When it comes to building work and obtaining a building quotation it can be the start of a daunting process. How do you know which is the right builder for you? Are they quoting a fair price? We bring together 9 things you should know before you choose your builder.
Why is money such a complex matter in the construction industry?
It’s simply because the sums of money are large and buildings take a long time to complete so builders require stage payments, normally monthly valuations. They claim payment for the work completed to date and this in turn necessitates the complexity of price breakdowns. The items of work completed are checked against the pricing document and the quoted costs are paid. Without detailed pricing, this couldn’t be done. Detailed pricing protects the client against a builder over-valuing the work completed and ensures fair payment throughout the course of the works.
For the money you’ll be spending, you’re entitled to a decent builder
Dealing in large sums of money over many months, you need honest, fair dealing and competent builders who will do a good job for a fair price. You also want them to be stable and solvent, at least until your project is complete: how can you check on these things?
Checking the quality of work
Ask for testimonials and visit some sites, both work in progress (does the site look tidy, organised, secure and safe?) and completed jobs. Get the contact details for one or two customers so you can phone them – people will say what they really think on the phone. Try asking, “If you need more building work in future, will you use the same builder?” The answer might be quite revealing.
What about financial stability?
Companies House records on limited companies are available on the internet free of charge. Some limited liability partnerships’ records are also filed but not all. You can gather a lot from the available records. What’s the company’s nett worth? Do they owe a lot? Are they profitable? Do they submit their accounts on time?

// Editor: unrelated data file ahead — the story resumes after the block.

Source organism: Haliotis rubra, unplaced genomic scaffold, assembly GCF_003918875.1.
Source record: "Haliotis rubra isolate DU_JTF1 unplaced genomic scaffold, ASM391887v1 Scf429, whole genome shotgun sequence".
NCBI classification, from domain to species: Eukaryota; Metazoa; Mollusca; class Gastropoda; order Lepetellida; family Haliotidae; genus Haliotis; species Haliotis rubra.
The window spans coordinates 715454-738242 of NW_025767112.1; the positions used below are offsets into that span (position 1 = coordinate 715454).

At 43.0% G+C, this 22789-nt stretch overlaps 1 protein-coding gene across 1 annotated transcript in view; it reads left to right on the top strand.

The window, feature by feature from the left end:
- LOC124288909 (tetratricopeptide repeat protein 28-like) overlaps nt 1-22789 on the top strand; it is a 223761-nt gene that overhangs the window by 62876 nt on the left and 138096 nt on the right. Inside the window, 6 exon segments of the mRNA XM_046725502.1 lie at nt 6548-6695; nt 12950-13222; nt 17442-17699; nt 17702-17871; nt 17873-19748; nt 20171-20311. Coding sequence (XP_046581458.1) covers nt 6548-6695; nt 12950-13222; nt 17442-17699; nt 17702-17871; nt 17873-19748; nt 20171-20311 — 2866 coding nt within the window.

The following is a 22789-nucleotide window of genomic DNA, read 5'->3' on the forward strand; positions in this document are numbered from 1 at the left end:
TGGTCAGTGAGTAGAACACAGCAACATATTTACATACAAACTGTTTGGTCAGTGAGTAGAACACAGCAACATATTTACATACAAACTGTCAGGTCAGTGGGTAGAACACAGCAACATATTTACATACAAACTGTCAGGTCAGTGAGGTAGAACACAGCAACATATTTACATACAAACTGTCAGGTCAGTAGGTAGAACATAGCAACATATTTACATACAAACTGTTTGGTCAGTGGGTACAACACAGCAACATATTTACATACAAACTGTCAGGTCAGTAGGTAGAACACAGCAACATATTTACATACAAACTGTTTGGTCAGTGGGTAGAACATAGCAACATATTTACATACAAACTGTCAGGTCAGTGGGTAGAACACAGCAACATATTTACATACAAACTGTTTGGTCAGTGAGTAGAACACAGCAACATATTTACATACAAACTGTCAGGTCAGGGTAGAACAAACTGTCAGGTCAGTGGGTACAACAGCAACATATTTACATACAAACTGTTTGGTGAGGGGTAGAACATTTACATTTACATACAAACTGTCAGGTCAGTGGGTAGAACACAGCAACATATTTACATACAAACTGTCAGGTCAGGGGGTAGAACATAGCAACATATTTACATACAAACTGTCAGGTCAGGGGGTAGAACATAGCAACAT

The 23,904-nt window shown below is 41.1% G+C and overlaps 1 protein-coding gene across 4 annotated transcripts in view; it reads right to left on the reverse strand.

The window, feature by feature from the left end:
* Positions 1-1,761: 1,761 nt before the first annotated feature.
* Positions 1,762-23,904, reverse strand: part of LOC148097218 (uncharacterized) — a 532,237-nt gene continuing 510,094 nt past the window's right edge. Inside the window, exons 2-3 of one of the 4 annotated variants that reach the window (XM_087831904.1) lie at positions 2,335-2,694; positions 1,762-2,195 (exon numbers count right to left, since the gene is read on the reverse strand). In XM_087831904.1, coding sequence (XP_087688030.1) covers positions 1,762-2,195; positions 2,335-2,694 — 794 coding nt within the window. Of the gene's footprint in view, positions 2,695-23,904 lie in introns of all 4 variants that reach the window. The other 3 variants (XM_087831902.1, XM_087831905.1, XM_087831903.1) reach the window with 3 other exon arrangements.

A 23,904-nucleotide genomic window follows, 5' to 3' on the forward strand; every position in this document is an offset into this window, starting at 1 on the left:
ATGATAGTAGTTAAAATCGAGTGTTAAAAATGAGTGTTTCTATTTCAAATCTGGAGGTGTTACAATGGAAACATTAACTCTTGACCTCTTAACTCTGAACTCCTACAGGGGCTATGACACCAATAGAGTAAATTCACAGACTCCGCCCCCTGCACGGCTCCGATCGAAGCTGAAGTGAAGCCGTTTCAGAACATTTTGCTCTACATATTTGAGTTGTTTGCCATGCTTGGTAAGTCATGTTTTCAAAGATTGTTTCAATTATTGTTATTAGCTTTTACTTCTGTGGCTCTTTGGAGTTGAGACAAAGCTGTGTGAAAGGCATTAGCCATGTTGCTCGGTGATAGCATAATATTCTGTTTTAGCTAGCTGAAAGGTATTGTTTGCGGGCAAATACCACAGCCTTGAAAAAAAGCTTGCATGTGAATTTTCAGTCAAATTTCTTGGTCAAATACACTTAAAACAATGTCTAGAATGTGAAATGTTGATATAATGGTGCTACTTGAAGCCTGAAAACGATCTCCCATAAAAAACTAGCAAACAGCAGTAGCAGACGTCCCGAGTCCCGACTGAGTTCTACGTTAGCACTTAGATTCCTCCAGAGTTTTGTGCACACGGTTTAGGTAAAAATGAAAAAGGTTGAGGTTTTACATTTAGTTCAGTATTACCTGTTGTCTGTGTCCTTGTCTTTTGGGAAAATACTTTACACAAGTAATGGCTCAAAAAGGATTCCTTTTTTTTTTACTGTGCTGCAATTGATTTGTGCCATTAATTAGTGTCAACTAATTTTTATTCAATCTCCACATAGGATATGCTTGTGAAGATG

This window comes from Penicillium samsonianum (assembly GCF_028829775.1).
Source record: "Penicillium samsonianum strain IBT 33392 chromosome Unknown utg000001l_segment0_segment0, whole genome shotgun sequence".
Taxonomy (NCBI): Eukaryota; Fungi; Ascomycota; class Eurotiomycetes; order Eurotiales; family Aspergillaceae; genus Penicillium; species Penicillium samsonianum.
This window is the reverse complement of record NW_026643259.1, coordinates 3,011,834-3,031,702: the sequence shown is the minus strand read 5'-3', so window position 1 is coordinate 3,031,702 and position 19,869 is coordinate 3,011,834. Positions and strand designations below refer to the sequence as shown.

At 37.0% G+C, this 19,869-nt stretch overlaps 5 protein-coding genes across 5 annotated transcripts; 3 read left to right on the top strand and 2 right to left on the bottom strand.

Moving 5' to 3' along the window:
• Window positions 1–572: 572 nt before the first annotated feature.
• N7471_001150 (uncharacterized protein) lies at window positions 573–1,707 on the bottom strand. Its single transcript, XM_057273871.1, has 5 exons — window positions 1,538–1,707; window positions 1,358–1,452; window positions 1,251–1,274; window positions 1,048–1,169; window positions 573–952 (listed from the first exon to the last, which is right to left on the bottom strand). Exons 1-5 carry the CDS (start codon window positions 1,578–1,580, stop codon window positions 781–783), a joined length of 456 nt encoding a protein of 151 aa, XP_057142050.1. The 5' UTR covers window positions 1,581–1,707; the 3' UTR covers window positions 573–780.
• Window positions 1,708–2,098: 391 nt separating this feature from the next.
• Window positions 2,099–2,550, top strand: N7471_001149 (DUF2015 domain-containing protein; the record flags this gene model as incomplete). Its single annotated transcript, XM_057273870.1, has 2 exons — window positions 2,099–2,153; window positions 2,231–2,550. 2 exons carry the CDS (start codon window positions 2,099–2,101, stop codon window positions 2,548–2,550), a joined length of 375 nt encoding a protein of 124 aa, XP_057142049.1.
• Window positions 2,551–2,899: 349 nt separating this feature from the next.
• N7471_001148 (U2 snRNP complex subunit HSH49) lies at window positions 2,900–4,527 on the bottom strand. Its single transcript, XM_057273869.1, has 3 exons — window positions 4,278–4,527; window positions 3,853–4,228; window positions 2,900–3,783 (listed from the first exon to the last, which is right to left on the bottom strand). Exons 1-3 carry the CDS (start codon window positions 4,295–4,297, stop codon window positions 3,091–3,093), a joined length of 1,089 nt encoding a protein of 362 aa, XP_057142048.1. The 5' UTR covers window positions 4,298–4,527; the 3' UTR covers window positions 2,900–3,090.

Do they work safely?
The HSE (Health and Safety Executive) maintains public records of convictions and enforcement actions for health and safety offences. You certainly don’t want to find your prospective builder’s name there. Your intended builder should pass muster on all these tests: they should be stable, solvent, big enough and well enough organised to handle your project. They should have nothing showing on the HSE prosecutions and enforcement files and their board of directors should be reasonably stable.
Now you can make a shortlist
Choose companies that do good quality work, (and do it safely), have happy customers and whose finances and organisation are in good stable shape. Once your architect has produced a full pack of drawings, specifications and information, you can invite your favoured companies to quote – and once they’ve done so, what then?
Pick the cheapest of course
Unfortunately it’s not quite so simple. Firstly, what you end up paying will not be the bottom-line figure of any of the quotations you’ve got: time, site unknowns - and sometimes you changing your mind will prevent that, but the quotations will hopefully give you a good view on who you can best trust with your project in terms of quality of work and financial fair dealing. To do so, you’ll need to go through all the detail in the quotations you’ve got. Any that aren’t detailed, you can discard. The detail informs you, both in your choice of builder and in financial matters during the contract. Next, discard any that ask for a deposit in advance – the amount you’ve paid out at any stage of the job, should never be greater than the value of the work completed at that stage. You certainly should not pay money when the amount of work completed is zero.